Measuring your apomorphine dose correctly is extremely important. When you use an injection pen with apomorphine, the medicine is measured in milliliters (mL) marked on the pen. However, your prescribed dose may be in milligrams (mg). One milligram, or 1 mg, of apomorphine is equal to 0.1 mL marked on the injection pen.
Do not use apomorphine if it has changed colors or has particles in it. Call your pharmacist for new medication.
When you dial in your dose on the injection pen, make sure there is enough medicine inside the apomorphine cartridge to make up the full dose. Ask your pharmacist if you have any questions about how to correctly measure your dose.
Your blood pressure will need to be checked often.
Do not stop using apomorphine suddenly, or you could have unpleasant withdrawal symptoms. Ask your doctor how to safely stop using apomorphine.
If you stop using apomorphine for 7 days or longer, ask your doctor before restarting the medication. You may need to restart with a lower dose.
Use a disposable needle only once. Follow any state or local laws about throwing away used needles and syringes. Use a puncture-proof "sharps" disposal container (ask your pharmacist where to get one and how to throw it away). Keep this container out of the reach of children and pets.
Store apomorphine cartridges at room temperature away from moisture and heat.
What happens if I miss a dose?
Use the missed dose as soon as you remember. Skip the missed dose if it is almost time for your next scheduled dose. Do not use extra medicine to make up the missed dose.
What happens if I overdose?
Seek emergency medical attention or call the Poison Help line at 1-800-222-1222.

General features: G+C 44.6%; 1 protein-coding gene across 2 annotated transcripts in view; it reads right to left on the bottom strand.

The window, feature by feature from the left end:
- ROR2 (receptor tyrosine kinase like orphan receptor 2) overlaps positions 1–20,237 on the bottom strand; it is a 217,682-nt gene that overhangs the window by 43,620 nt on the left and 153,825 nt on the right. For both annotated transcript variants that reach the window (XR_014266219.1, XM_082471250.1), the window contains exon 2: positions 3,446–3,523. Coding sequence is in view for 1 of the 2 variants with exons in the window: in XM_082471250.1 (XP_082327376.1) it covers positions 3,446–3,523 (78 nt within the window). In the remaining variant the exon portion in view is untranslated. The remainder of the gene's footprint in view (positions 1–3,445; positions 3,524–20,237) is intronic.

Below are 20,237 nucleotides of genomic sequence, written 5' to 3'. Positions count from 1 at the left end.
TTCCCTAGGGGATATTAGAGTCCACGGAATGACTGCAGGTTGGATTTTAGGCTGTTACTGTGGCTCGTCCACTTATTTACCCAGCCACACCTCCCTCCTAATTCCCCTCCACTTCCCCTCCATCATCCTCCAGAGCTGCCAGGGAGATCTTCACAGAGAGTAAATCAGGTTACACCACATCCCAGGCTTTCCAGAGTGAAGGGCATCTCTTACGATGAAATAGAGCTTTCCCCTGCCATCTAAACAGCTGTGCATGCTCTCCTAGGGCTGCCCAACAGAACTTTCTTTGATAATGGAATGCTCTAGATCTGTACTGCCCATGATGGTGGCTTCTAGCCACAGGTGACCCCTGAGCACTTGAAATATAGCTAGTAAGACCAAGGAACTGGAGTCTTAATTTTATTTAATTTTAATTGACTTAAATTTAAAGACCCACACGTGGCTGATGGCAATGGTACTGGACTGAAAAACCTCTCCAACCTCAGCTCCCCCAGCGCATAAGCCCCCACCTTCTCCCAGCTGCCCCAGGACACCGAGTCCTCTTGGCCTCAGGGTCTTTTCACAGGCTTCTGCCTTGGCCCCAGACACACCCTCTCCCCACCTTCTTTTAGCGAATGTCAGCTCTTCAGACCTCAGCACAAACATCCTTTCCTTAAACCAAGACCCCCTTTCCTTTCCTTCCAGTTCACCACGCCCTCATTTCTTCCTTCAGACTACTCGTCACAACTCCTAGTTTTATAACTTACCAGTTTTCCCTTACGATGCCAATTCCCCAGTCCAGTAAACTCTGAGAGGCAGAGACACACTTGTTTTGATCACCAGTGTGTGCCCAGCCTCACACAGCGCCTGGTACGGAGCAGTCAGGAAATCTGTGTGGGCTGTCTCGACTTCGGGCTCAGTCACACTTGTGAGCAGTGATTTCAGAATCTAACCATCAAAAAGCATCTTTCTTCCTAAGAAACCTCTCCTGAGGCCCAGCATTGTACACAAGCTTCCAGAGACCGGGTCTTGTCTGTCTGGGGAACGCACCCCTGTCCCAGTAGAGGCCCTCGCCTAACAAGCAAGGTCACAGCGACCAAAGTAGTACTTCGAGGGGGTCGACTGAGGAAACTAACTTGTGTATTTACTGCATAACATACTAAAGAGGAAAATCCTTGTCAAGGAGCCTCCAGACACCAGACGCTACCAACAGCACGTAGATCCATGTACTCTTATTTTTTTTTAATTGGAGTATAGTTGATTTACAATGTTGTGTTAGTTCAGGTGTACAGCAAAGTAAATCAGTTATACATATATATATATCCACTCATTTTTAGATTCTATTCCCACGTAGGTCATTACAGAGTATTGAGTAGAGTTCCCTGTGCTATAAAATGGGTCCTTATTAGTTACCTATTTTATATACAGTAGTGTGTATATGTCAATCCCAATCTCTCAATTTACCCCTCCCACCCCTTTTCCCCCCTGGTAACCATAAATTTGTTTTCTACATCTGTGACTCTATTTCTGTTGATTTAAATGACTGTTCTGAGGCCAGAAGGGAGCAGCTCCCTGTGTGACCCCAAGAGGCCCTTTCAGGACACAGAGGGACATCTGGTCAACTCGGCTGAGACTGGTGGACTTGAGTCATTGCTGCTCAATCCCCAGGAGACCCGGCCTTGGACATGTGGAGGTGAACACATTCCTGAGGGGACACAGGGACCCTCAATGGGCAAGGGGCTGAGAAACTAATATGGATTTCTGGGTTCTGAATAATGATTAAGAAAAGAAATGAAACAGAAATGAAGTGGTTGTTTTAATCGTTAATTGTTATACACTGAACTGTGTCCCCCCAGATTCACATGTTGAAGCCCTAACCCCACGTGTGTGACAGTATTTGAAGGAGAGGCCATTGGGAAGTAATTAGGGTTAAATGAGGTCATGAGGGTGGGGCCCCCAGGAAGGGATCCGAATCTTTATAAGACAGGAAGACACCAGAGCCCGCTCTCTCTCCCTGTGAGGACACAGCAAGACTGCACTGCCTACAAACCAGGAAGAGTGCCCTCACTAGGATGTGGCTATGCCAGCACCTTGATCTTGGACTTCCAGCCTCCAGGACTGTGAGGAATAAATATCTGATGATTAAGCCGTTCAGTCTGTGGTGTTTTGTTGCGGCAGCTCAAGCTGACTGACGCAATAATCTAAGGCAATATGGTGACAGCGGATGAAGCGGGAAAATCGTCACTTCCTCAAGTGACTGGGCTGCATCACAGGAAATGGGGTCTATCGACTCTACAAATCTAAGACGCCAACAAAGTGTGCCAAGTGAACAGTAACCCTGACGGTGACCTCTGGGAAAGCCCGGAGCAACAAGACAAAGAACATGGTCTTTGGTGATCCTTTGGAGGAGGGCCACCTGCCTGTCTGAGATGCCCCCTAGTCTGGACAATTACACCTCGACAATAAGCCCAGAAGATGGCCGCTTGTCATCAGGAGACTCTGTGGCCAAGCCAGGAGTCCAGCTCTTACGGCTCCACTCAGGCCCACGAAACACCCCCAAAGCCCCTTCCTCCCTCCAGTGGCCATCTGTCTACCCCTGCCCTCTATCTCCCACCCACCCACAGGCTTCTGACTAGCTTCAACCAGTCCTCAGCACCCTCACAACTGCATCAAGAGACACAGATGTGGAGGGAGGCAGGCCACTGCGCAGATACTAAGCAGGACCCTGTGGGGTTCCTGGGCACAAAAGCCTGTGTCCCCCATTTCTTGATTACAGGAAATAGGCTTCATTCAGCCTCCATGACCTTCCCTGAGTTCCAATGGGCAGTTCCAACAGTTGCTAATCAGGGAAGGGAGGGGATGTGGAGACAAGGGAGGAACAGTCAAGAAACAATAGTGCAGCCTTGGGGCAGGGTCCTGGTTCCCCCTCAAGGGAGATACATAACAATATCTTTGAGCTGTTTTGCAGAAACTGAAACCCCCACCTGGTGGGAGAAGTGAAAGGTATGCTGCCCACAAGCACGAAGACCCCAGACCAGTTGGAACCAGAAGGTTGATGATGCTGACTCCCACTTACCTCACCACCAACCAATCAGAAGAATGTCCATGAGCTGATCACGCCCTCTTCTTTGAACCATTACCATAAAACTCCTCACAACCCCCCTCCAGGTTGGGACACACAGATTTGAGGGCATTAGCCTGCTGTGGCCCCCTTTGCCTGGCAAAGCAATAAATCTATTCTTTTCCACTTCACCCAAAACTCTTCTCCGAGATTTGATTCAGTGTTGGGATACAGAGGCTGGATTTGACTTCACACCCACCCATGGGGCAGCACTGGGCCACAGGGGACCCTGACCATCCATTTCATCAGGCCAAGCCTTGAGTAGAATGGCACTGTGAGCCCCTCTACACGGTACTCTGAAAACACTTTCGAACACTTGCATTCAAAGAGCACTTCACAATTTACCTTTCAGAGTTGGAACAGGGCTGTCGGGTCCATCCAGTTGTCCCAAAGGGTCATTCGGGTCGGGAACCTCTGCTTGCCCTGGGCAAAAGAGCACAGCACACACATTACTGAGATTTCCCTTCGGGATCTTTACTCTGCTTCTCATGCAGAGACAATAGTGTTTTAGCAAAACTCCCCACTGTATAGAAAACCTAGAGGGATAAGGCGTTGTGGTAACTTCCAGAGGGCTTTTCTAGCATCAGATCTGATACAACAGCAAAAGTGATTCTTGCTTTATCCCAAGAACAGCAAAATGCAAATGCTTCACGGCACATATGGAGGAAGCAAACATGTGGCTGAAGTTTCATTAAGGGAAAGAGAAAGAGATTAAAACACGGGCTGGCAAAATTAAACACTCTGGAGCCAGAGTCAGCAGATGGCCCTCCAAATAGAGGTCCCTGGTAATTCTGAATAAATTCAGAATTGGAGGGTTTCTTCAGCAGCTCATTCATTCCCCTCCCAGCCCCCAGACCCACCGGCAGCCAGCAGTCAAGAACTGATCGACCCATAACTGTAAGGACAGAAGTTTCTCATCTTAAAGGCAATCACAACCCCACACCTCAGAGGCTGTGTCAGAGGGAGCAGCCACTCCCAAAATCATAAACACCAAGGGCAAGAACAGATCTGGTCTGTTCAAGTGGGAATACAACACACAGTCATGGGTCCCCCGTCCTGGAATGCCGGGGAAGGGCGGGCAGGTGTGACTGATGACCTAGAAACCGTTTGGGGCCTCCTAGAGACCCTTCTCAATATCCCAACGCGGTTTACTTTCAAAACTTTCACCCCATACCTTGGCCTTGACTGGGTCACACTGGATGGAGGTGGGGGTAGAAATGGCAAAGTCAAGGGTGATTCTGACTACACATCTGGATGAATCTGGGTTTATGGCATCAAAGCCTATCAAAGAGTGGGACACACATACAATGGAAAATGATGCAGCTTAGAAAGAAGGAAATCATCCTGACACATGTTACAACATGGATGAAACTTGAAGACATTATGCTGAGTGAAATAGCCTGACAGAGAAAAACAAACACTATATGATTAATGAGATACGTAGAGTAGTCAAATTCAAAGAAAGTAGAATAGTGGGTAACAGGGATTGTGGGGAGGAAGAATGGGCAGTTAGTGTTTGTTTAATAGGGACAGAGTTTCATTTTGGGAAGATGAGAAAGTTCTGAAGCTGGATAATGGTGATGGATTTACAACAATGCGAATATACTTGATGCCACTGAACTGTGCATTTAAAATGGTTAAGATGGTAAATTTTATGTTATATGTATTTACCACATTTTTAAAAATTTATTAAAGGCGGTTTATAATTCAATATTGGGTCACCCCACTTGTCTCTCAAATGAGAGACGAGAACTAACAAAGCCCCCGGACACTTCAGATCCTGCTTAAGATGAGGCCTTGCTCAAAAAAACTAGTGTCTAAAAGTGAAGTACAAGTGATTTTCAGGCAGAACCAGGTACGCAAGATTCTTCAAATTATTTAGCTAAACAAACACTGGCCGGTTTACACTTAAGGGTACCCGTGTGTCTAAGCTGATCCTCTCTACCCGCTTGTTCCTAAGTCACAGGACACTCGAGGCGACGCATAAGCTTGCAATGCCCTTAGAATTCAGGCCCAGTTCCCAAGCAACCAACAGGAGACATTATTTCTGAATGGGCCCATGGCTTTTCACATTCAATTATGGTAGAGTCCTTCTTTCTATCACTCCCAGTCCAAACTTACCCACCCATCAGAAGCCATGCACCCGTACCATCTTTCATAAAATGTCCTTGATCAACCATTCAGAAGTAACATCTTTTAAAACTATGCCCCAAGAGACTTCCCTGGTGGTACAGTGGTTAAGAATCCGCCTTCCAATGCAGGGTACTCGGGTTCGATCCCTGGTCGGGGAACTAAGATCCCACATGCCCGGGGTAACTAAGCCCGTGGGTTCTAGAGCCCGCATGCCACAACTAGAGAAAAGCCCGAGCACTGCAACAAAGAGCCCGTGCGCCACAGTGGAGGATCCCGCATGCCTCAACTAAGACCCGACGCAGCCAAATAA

What should I avoid while using apomorphine?
Some people using apomorphine have fallen asleep during normal daytime activities such as working, talking, eating, or driving. Avoid driving or operating machinery until you know how this medicine will affect you. Dizziness or severe drowsiness can cause falls or other accidents.
Avoid getting up too fast from a sitting or lying position, or you may feel dizzy. Get up slowly and steady yourself to prevent a fall.
Do not drink alcohol. It can further lower your blood pressure and may increase certain side effects of apomorphine.
Apomorphine side effects
Get emergency medical help if you have signs of an allergic reaction: hives; difficulty breathing; swelling of your face, lips, tongue, or throat.
Call your doctor at once if you have:
nausea or vomiting that continues after taking an anti-nausea medication;
twitching or uncontrollable movements of your eyes, lips, tongue, face, arms, or legs;
worsening of your Parkinson symptoms;
a light-headed feeling, like you might pass out;
daytime sleepiness or drowsiness;
depression, confusion, unusual or inappropriate behavior;
paranoia, delusions, hallucinations, delirium, aggressive behavior, agitation;
slow heart rate, weak pulse, fainting, slow breathing (breathing may stop);
penis erection that is painful or lasts 4 hours or longer;
heart problems--chest pain or pressure, shortness of breath, fast heart rate; or
lung problems--new or worsening cough, pain when you breathe, feeling short of breath while lying down, wheezing, gasping for breath, cough with foamy mucus, fever.
You may have increased sexual urges, unusual urges to gamble, or other intense urges while using this medicine. Talk with your doctor if this occurs.
Common side effects may include: